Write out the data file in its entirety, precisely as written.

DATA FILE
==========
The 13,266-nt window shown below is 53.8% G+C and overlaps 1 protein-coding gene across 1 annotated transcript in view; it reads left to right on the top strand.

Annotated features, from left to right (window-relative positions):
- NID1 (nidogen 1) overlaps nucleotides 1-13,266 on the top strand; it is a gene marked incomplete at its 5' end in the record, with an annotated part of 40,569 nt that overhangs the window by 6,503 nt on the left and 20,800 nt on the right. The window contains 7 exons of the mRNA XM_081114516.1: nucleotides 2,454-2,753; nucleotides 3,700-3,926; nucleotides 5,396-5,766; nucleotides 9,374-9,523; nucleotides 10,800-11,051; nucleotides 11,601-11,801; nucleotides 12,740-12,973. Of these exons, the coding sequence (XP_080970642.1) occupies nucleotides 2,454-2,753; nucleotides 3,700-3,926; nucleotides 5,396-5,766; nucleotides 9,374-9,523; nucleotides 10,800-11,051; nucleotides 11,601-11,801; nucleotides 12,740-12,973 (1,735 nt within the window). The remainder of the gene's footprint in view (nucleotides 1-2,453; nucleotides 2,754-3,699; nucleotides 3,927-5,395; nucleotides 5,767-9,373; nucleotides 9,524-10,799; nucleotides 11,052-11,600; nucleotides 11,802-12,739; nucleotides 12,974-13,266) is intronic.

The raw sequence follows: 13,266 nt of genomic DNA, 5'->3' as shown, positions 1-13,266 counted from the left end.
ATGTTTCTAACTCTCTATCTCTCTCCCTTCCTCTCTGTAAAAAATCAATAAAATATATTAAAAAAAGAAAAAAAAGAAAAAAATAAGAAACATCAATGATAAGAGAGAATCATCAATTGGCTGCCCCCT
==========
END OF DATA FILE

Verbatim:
The 13,266-nt window shown below is 53.8% G+C and overlaps 1 protein-coding gene across 1 annotated transcript in view; it reads left to right on the top strand.

Annotated features, from left to right (window-relative positions):
- NID1 (nidogen 1) overlaps nucleotides 1-13,266 on the top strand; it is a gene marked incomplete at its 5' end in the record, with an annotated part of 40,569 nt that overhangs the window by 6,503 nt on the left and 20,800 nt on the right. The window contains 7 exons of the mRNA XM_081114516.1: nucleotides 2,454-2,753; nucleotides 3,700-3,926; nucleotides 5,396-5,766; nucleotides 9,374-9,523; nucleotides 10,800-11,051; nucleotides 11,601-11,801; nucleotides 12,740-12,973. Of these exons, the coding sequence (XP_080970642.1) occupies nucleotides 2,454-2,753; nucleotides 3,700-3,926; nucleotides 5,396-5,766; nucleotides 9,374-9,523; nucleotides 10,800-11,051; nucleotides 11,601-11,801; nucleotides 12,740-12,973 (1,735 nt within the window). The remainder of the gene's footprint in view (nucleotides 1-2,453; nucleotides 2,754-3,699; nucleotides 3,927-5,395; nucleotides 5,767-9,373; nucleotides 9,524-10,799; nucleotides 11,052-11,600; nucleotides 11,802-12,739; nucleotides 12,974-13,266) is intronic.

The raw sequence follows: 13,266 nt of genomic DNA, 5'->3' as shown, positions 1-13,266 counted from the left end.
ATGTTTCTAACTCTCTATCTCTCTCCCTTCCTCTCTGTAAAAAATCAATAAAATATATTAAAAAAAGAAAAAAAAGAAAAAAATAAGAAACATCAATGATAAGAGAGAATCATCAATTGGCTGCCCCCT